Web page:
After the tenth day of general strike, shortage can be felt in Caracas and other important cities of the country. Venezuelans line up for gasoline and started stocking up food and water, at the time many other waited up to three hours for their deposits at banks' entrances.
Venezuela's citizens fear strike will long for weeks as no signs of agreement between Government and the opposition can be seen in the near future. However, Cesar Gaviria, chief of OAS mediators expressed that at least, talks continue.
Yesterday, the opposition, using unions' leader as spokesman, clarifies for the first time its position: they want Chavez out; anticipated elections are not a solution for them. This is important as Cesar Gaviria insists on a democratic way out to the crisis, as removing Chavez by other means will only provoke another bloodshed.
Chavez, still enjoys support from the Army and lower classes. Therefore, the President still has an important quota of power and is decide to use it to remain in office. From this position, Chavez accuses strikers and Venezuela's news media of inciting a coup.
Polls suggest Chavez has the steadfast support of up to 45 percent of Venezuela's poor majority, based on his ''peaceful revolution'' to eradicate poverty. Many supporters are organized in neighbourhood ''Bolivarian Circles,'' ready to take to the streets to defend their President. Opposition blamed on these groups as mere streetfighters, illegally armed by the Government.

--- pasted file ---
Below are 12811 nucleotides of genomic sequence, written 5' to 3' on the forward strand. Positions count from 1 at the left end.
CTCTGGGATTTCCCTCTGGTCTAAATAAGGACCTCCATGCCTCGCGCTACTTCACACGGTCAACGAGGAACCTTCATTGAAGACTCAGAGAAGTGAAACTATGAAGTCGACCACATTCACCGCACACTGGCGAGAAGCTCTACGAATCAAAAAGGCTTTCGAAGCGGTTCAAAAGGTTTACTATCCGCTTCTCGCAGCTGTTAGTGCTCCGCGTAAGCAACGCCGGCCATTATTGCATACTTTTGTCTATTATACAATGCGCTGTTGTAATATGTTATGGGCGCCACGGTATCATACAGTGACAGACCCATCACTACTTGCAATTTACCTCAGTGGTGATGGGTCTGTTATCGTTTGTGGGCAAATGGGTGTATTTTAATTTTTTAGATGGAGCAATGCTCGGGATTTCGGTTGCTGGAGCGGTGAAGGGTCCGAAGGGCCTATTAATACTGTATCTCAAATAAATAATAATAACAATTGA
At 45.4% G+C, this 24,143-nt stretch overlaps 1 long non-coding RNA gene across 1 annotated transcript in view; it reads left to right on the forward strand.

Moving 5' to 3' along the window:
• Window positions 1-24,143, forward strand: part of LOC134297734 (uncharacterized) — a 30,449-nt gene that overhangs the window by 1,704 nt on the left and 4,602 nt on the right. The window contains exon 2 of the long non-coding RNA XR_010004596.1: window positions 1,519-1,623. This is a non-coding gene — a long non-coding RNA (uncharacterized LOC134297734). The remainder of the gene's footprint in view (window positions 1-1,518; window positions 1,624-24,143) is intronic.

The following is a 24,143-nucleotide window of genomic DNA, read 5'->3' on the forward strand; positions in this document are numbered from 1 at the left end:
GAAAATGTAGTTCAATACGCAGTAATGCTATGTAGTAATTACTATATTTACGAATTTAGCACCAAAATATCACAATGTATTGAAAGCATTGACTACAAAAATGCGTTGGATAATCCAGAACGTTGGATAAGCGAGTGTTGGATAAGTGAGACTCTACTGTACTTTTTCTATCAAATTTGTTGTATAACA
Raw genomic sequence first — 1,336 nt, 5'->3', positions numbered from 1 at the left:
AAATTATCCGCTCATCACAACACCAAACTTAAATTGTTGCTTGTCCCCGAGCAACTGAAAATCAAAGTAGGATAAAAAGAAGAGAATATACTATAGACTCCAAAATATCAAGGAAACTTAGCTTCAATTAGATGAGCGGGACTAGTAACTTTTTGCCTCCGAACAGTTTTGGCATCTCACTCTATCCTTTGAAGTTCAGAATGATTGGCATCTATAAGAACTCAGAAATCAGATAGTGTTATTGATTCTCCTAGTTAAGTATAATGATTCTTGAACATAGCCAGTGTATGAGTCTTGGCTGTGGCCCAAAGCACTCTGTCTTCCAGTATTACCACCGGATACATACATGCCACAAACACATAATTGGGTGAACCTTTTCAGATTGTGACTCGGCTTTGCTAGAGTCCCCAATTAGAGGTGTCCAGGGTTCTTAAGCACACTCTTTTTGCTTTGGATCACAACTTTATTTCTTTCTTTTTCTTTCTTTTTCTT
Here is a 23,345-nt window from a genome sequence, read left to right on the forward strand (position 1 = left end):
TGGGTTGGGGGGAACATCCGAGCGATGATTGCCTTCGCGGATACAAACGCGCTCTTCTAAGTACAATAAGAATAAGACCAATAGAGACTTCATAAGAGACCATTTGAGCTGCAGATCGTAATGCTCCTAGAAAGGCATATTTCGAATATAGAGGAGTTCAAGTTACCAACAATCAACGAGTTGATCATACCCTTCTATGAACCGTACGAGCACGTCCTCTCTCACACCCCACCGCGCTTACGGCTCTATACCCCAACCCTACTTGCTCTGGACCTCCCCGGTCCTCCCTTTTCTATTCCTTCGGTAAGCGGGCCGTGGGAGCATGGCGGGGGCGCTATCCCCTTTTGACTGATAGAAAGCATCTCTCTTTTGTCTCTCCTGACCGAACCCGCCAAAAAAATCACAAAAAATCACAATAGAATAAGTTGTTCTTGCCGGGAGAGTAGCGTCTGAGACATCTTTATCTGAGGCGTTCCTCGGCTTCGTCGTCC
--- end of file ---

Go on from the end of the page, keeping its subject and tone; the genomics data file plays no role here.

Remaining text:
Yesterday, Chavez confirmed resume of oil exports and announced the first tanker departure to the United States since the outbreak of the protests. In a press conference explained how the high ranked officials of PDVSA -the National Oil Company - sabotaged the operations and how workers replaced them to keep the business running.
If Chavez manages to regain control of the oil industry, the opposition will have to redefine its strategy to oust him. It is also important to keep an eye on the behaviour of the Armed Forces; they still remain loyal to the Constitutional President, but if Chavez losses the oil battle, he may also loose their support.
Photo: Chavez backed by Army Officials in Caracas.
In an exclusive interview with Pravda.Ru, US filmmaker talks to Edu Montesanti on the presidential elections in the Caribbean country, and its importance to Latin America. "The left will come back in Latin America, more likely sooner than later," says Oliver Stone